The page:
Sony Claims Pricey SD Cards Produce "Less Electrical Noise"


Disciple of Trevor Philips
Jan 15, 2015
I agree with the author and would also echo the sentiments of several readers who have posted comments to the effect that "yes, electrical noise is a thing, but it should not generally impact the integrity of data read from a digital storage medium". Digital data communication can be (and often is) very resilient to noise and other signal distortions that are introduced at the source or during transit. Especially when we're dealing with the more benign case of short range wired communications rather than long range or wireless communications where the signal can be attenuated and distorted heavily.

A minor technical quibble though. Digital modulation by itself isn't solely responsible for the "threshold behavior" we see in modern communications systems. The behavior I'm referring to is where the system (pretty much) either works 100% or not at all, like you might have experienced with newer broadcast TV. It's the inclusion of strong forward error correction (FEC) that transforms a gradual degradation in performance into a steep cliff. Generally it's a good thing because the system can operate at 100% reliability in conditions that would normally cause a noticeable degradation. Of course, FEC has been around for quite a long time - it's why audio CDs play flawlessly even with some minor scratches on them.

With that out of the way, if we give Sony the benefit of the doubt that they're touting a legitimate improvement instead of engaging in bullshit marketing (I lean towards the latter), it seems they must be referring to a reduction in noise picked up by the analog section of the sound system. This would be between the soundcard's digital-to-analog converter (DAC) and the speaker. Curiously enough, I once experienced poor audio quality on a computer where something innocuous (mouse scrolling or hard disk seeks) produced an audible sound in the headphones. This was a cheap machine with a bottom of the barrel motherboard and integrated sound, mind you. The problem, I think, was a failure to properly isolate the digital and analog grounds on the motherboard, something that printed circuit board designers know more about than me. Did you ever hear about or experience the problem of wired Xbox 360 controllers causing button presses if you the mic audio was too loud? This was the same problem but in reverse.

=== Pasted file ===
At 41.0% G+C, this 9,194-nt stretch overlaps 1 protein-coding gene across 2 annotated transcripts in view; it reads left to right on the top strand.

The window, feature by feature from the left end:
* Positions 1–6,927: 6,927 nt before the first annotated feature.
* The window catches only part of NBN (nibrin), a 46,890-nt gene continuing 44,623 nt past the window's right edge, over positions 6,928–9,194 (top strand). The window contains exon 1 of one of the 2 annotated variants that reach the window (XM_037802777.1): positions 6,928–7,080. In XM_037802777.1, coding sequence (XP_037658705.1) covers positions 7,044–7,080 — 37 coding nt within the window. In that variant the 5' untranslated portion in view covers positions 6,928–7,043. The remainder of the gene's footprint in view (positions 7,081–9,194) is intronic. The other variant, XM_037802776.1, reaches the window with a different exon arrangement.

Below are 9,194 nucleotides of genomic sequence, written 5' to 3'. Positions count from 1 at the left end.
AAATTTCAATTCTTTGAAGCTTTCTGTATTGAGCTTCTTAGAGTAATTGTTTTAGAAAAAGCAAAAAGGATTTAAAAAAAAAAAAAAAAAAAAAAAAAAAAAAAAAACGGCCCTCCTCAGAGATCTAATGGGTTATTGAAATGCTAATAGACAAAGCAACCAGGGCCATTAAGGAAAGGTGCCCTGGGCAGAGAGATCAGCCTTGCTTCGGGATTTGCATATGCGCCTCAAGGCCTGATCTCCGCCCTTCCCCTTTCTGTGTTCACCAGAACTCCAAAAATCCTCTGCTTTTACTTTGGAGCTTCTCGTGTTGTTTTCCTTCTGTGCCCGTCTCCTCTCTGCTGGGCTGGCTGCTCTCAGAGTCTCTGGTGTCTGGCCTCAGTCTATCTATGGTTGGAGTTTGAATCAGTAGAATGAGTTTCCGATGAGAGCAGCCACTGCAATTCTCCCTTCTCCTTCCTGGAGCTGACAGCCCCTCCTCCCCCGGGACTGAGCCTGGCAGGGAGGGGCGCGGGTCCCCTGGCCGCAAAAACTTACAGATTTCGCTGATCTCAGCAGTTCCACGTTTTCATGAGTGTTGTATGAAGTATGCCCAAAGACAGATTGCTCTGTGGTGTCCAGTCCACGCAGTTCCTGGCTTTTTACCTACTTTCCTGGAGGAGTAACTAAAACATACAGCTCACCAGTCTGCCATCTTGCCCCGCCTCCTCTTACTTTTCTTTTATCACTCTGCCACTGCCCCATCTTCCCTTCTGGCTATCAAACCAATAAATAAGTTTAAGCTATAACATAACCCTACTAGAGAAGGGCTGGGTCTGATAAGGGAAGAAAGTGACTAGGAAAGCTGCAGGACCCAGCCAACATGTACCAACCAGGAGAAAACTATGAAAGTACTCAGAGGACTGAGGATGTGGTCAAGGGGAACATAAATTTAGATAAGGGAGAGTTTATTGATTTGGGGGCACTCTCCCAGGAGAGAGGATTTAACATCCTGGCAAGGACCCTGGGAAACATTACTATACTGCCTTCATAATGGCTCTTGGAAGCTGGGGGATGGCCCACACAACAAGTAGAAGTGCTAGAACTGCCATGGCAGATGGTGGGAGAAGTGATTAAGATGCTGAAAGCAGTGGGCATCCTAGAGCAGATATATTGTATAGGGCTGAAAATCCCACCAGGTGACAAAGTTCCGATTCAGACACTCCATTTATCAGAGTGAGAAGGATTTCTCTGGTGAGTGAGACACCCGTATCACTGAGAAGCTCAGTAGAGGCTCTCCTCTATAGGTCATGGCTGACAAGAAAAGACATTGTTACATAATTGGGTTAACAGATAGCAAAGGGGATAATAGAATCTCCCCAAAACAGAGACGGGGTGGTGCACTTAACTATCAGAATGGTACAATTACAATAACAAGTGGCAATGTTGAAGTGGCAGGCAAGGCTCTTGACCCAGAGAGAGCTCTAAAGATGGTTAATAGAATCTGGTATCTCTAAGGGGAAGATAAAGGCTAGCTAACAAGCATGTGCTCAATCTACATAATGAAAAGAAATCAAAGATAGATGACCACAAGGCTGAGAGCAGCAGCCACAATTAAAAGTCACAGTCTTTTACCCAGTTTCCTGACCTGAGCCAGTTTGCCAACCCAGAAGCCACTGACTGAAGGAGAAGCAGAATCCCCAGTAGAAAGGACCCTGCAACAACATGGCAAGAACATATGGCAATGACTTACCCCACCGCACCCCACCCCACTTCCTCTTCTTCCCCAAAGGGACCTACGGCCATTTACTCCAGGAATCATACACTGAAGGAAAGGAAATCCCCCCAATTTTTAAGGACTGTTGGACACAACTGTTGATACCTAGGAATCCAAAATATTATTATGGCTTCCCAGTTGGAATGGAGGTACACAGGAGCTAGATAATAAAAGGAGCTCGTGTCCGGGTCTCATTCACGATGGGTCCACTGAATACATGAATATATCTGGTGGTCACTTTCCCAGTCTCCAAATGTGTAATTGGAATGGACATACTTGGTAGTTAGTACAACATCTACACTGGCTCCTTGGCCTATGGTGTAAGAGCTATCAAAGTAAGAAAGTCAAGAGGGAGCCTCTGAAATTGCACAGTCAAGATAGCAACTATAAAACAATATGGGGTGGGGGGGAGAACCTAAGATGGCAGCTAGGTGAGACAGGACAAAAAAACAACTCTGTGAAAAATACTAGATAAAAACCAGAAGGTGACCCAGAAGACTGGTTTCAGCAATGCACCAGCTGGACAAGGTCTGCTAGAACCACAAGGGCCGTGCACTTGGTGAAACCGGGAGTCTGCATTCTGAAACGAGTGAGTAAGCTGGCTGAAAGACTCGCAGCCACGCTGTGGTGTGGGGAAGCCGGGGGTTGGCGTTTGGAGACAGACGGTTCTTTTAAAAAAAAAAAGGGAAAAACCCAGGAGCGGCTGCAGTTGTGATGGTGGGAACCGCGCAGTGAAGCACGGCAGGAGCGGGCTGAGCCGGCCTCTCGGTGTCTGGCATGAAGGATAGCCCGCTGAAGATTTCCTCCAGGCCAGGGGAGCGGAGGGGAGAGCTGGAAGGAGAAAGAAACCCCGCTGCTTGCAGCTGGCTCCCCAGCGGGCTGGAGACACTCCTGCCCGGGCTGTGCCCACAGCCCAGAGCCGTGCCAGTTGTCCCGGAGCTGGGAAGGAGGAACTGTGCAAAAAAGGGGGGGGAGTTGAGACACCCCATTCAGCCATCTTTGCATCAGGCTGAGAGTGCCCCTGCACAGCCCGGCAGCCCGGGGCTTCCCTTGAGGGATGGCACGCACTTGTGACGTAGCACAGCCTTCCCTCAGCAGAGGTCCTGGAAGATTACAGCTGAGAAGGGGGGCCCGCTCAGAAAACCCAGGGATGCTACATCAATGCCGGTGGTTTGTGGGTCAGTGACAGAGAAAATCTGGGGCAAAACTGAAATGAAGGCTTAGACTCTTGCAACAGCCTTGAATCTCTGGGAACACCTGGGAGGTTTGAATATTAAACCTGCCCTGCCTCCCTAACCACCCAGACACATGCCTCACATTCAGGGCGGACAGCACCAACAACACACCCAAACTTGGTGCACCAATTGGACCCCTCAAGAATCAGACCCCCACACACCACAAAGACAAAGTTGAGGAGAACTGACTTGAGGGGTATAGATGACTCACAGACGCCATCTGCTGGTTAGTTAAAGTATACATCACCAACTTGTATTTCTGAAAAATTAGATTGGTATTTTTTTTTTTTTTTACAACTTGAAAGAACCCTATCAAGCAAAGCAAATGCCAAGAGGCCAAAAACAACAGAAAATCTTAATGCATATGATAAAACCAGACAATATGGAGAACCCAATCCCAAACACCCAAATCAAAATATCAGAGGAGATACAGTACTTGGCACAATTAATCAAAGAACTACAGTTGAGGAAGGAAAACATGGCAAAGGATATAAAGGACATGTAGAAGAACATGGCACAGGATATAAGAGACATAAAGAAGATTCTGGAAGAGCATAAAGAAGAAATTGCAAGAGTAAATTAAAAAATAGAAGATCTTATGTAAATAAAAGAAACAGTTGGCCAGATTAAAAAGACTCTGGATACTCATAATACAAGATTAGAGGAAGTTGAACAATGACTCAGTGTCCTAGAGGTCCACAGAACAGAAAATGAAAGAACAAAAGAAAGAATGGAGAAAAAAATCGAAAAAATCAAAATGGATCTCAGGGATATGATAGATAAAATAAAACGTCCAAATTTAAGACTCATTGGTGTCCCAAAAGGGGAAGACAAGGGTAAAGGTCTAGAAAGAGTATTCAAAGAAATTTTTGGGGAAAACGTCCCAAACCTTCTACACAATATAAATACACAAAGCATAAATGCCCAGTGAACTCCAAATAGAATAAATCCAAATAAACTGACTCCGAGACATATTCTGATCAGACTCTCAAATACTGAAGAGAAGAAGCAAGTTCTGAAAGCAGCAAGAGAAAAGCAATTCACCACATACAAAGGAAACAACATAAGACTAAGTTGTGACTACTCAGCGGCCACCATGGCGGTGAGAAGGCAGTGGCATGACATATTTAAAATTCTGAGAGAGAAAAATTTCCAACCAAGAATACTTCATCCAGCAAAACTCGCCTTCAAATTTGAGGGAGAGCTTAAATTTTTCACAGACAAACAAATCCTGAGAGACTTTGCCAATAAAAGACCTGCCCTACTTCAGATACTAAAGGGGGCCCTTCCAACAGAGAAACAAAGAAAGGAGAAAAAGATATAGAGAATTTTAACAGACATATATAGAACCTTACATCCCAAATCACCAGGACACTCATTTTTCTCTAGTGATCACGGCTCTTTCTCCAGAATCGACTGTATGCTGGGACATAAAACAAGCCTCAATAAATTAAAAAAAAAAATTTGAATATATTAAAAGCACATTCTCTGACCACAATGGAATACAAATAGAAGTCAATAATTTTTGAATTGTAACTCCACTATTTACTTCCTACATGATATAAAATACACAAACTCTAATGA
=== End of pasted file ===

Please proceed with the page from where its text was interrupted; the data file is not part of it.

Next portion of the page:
Anyway, if a company wants to make marketing claims like this, they should be obligated to provide some evidence. Shows us some audio quality tests on different mobo and soundcard combinations (or different phones). We're talking about something that can be verified by both signal analysis and listening tests. Until they're willing to do that, claims of an audio friendly SD card should be treated with a high degree of skepticism.


New member
Mar 4, 2011
medv4380 said:
Once we went to digital signalling, and had the entire range of sound the human ear can hear mapped out there was no more "clarity" to be had.
This hasn't always really been the case. Audio "went digital" in the late 70's and early 80's and the results were pretty terrible, often losing a great deal of sound. Tapes often added in static that increased dramatically with usage and the multiple low quality DACs that were often used were terrible. The introduction of CDs in the early nineties helped some but until the late 90's the digital receivers were still not very good. Of course, the first MP3s that came out had a terrible sampling rate. This has improved only marginally as music distribution tends to serve bland poppy music that doesn't cover a full range (when was the last pop song you heard a timpani in?). In fact, most music that people describe as "extream" tends not to have much of a range anyhow.

That said, modern streaming has pretty much taken care of sampling and signal-to-noise issues. I've found there is still a reason to buy quality parts rather than just buying whatever Sony is trying to push, but I've never heard the difference between the moderate setups and the big ten-to-twenty thousand dollar systems that don't use digital anywhere in between. Then again, I can't perceive a difference between thirty frames a second and sixty frames a second and plenty of gamers swear this is the most important thing in the world.